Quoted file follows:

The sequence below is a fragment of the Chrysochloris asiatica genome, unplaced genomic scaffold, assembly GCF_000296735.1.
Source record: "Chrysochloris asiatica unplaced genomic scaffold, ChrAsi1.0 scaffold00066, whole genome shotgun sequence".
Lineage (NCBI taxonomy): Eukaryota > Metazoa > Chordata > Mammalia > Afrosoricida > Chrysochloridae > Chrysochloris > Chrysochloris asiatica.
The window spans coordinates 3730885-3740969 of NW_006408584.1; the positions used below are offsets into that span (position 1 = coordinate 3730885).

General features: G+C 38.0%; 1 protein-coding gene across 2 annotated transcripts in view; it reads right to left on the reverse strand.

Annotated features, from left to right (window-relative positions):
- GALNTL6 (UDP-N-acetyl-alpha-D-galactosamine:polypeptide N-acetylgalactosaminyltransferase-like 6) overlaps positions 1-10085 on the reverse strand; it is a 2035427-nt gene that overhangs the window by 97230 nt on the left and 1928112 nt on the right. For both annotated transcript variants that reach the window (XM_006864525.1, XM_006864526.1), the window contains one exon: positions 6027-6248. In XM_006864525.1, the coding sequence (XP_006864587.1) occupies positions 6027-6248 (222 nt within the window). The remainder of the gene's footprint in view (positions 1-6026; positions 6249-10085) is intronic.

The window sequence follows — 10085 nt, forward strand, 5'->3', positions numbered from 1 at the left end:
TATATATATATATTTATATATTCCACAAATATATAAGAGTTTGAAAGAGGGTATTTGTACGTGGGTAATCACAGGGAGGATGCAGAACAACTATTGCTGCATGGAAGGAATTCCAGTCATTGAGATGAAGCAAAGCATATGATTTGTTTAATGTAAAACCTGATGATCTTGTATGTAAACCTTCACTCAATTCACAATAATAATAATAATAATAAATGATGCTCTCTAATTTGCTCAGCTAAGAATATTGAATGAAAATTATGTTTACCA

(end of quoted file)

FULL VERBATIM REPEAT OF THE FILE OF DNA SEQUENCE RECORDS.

The sequence below is a fragment of the Chrysochloris asiatica genome, unplaced genomic scaffold, assembly GCF_000296735.1.
Source record: "Chrysochloris asiatica unplaced genomic scaffold, ChrAsi1.0 scaffold00066, whole genome shotgun sequence".
Lineage (NCBI taxonomy): Eukaryota > Metazoa > Chordata > Mammalia > Afrosoricida > Chrysochloridae > Chrysochloris > Chrysochloris asiatica.
The window spans coordinates 3730885-3740969 of NW_006408584.1; the positions used below are offsets into that span (position 1 = coordinate 3730885).

General features: G+C 38.0%; 1 protein-coding gene across 2 annotated transcripts in view; it reads right to left on the reverse strand.

Annotated features, from left to right (window-relative positions):
- GALNTL6 (UDP-N-acetyl-alpha-D-galactosamine:polypeptide N-acetylgalactosaminyltransferase-like 6) overlaps positions 1-10085 on the reverse strand; it is a 2035427-nt gene that overhangs the window by 97230 nt on the left and 1928112 nt on the right. For both annotated transcript variants that reach the window (XM_006864525.1, XM_006864526.1), the window contains one exon: positions 6027-6248. In XM_006864525.1, the coding sequence (XP_006864587.1) occupies positions 6027-6248 (222 nt within the window). The remainder of the gene's footprint in view (positions 1-6026; positions 6249-10085) is intronic.

The window sequence follows — 10085 nt, forward strand, 5'->3', positions numbered from 1 at the left end:
TATATATATATATTTATATATTCCACAAATATATAAGAGTTTGAAAGAGGGTATTTGTACGTGGGTAATCACAGGGAGGATGCAGAACAACTATTGCTGCATGGAAGGAATTCCAGTCATTGAGATGAAGCAAAGCATATGATTTGTTTAATGTAAAACCTGATGATCTTGTATGTAAACCTTCACTCAATTCACAATAATAATAATAATAATAAATGATGCTCTCTAATTTGCTCAGCTAAGAATATTGAATGAAAATTATGTTTACCA